On Tue 2018-04-03 21:08:54, Matthew Garrett wrote:
> On Tue, Apr 3, 2018 at 2:01 PM Linus Torvalds
> <torva...@linux-foundation.org>
> wrote:
> > On Tue, Apr 3, 2018 at 1:54 PM, Matthew Garrett <mj...@google.com> wrote:
> > >
> > >> .. maybe you don't *want* secure boot, but it's been pushed in your
> > >> face by people with an agenda?
> > >
> > > Then turn it off, or build a self-signed kernel that doesn't do this?
> > Umm. So you asked a question, and then when you got an answer you said
> > "don't do that then".
> > The fact is, some hardware pushes secure boot pretty hard. That has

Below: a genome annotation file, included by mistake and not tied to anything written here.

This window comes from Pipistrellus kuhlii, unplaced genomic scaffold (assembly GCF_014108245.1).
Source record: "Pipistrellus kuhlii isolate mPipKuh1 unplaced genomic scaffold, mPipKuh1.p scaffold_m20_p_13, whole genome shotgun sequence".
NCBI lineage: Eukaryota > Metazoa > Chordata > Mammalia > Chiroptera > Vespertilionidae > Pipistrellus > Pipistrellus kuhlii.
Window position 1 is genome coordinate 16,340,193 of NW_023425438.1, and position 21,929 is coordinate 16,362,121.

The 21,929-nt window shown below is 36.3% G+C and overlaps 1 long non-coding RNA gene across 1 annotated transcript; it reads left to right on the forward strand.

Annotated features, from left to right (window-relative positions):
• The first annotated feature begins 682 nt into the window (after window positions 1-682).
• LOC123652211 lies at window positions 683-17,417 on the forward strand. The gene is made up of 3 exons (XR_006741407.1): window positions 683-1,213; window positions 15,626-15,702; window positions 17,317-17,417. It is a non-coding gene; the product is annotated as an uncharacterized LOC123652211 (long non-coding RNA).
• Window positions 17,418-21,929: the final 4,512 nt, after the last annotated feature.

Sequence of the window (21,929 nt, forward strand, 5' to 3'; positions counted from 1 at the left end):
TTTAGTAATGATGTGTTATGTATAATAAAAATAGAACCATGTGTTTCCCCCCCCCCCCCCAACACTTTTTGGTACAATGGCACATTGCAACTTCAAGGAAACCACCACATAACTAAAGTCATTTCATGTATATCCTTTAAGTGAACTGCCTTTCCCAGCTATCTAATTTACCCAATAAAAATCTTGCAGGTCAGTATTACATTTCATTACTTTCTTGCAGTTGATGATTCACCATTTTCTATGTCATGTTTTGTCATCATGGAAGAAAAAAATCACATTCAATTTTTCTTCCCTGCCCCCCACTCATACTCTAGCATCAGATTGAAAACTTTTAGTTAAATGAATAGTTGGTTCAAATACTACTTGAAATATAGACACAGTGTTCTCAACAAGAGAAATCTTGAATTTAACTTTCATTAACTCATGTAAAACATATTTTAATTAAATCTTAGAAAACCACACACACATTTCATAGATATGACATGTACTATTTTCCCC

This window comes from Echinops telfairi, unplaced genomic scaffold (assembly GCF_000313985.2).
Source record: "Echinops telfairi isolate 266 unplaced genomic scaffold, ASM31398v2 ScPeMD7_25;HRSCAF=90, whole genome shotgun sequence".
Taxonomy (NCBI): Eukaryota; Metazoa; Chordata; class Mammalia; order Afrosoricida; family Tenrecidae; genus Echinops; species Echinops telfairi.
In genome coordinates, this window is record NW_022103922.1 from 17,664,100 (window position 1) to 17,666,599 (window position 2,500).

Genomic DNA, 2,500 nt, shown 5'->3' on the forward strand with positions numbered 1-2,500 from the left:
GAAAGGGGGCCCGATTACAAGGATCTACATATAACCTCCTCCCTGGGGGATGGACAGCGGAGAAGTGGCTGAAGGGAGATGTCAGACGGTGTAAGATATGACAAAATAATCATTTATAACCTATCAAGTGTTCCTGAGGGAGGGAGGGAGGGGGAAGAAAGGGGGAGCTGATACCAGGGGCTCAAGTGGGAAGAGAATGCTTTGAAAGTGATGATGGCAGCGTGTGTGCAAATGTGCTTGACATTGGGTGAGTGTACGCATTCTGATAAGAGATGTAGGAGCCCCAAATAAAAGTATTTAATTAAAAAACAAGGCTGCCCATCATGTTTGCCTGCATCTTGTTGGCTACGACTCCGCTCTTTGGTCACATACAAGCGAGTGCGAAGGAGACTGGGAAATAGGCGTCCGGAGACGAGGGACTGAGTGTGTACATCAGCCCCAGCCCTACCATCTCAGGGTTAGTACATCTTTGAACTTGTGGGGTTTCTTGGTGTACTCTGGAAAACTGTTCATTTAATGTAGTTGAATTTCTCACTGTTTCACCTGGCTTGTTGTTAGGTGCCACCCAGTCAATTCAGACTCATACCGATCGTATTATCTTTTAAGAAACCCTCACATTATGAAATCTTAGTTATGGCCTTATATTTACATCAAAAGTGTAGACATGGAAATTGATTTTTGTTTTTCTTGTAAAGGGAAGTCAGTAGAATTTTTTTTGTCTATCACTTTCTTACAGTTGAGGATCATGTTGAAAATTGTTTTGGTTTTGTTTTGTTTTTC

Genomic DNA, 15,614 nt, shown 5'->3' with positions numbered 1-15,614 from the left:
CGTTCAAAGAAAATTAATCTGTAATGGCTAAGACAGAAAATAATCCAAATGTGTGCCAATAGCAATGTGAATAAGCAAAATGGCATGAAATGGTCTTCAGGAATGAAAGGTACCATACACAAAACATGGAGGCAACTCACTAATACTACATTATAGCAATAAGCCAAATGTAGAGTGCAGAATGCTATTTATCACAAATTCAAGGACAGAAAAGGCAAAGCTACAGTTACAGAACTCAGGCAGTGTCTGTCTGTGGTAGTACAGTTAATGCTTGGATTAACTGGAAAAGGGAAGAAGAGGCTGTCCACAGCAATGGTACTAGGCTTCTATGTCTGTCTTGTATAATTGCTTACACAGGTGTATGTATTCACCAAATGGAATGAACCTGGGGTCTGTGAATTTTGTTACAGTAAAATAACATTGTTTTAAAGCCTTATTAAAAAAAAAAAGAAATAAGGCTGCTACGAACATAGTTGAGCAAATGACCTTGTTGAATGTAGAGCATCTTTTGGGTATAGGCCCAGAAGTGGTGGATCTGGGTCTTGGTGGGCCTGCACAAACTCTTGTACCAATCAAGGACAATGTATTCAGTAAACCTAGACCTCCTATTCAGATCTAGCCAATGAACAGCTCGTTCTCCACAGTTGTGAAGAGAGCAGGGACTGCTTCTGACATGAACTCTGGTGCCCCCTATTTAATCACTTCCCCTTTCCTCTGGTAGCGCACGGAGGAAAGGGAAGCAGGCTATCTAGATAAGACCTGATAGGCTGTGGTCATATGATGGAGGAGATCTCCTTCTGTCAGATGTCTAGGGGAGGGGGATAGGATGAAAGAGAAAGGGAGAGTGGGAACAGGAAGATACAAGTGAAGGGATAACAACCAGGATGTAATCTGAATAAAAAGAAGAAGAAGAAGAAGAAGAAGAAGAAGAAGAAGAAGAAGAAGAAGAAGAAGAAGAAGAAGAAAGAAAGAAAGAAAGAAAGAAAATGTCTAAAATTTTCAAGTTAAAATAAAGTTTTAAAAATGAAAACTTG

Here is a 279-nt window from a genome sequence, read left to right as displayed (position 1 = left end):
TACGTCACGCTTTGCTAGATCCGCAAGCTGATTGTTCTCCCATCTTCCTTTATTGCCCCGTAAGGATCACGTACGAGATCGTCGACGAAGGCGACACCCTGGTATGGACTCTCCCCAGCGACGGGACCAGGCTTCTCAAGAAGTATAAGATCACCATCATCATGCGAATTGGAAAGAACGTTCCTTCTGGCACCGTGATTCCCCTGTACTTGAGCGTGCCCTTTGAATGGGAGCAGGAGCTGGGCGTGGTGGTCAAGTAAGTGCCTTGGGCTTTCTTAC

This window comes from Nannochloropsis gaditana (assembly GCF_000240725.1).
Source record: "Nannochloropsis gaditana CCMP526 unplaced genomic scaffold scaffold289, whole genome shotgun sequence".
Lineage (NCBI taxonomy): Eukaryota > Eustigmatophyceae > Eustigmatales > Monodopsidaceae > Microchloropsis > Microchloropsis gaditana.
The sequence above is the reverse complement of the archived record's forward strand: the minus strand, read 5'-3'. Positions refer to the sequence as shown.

> > *nothing* to do with some "lockdown" mode.
> Secure Boot ensures that the firmware will only load signed bootloaders. If
> a signed bootloader loads a kernel that's effectively an unsigned
> bootloader, there's no point in using Secure Boot - you should just turn it
> off instead, because it's not giving you any meaningful
> security. Andy's

Not true.

I have kernel with printk() enabled. Yes, once userland is started,
you can boot another kernel, maybe.

Maybe my kernel is locked down with exception of kexec, and it does
printk(KERN_CRIT "kexecing") followed by mdelay(5000). That's pretty
good security.

(english) http://www.livejournal.com/~pavelmachek
(cesky, pictures) 

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